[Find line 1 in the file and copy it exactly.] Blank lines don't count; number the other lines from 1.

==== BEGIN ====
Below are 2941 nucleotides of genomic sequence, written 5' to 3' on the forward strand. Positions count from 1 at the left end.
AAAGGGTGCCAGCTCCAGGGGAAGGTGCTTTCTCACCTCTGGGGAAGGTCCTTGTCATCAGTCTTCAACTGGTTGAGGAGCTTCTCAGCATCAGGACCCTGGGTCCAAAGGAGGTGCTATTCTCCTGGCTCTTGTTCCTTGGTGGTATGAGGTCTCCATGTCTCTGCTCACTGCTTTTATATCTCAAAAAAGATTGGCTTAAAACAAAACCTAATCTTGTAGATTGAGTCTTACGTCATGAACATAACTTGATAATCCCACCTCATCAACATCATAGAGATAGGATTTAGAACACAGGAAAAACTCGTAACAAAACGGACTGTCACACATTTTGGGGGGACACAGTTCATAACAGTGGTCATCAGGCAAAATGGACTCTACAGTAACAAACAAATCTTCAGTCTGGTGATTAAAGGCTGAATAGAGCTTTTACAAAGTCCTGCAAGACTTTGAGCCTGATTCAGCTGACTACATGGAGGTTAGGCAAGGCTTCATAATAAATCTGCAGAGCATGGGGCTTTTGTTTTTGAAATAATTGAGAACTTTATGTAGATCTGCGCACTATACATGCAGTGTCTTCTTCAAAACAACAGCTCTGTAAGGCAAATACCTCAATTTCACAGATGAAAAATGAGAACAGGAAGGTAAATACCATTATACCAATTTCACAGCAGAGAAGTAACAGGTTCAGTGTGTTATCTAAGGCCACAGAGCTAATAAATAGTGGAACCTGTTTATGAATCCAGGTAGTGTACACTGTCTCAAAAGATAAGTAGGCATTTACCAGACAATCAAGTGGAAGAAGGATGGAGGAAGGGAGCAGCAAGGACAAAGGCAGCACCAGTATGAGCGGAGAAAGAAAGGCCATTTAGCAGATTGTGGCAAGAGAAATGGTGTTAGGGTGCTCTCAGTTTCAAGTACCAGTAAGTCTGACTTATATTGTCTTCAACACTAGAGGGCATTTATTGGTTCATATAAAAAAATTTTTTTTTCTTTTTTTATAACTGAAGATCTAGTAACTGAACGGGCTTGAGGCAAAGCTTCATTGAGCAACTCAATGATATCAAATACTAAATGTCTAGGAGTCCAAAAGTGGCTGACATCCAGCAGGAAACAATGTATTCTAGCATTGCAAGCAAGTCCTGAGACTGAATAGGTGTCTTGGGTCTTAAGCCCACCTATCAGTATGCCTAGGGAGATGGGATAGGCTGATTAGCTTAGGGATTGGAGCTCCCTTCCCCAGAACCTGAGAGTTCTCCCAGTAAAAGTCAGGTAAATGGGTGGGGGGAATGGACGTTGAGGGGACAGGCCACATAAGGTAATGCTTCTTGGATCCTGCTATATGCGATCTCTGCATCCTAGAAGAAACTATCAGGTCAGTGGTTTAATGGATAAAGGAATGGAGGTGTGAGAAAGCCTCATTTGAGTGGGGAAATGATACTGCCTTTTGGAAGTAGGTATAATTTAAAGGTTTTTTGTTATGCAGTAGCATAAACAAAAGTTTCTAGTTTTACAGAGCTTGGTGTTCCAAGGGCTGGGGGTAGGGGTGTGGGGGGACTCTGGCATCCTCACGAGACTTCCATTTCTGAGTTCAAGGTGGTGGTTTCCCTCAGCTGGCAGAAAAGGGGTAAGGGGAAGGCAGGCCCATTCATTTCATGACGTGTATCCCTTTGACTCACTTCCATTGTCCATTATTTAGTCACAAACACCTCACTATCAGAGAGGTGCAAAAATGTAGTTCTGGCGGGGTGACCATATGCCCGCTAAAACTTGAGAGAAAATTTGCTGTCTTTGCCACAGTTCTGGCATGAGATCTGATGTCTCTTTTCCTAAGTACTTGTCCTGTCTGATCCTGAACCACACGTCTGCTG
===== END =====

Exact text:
Below are 2941 nucleotides of genomic sequence, written 5' to 3' on the forward strand. Positions count from 1 at the left end.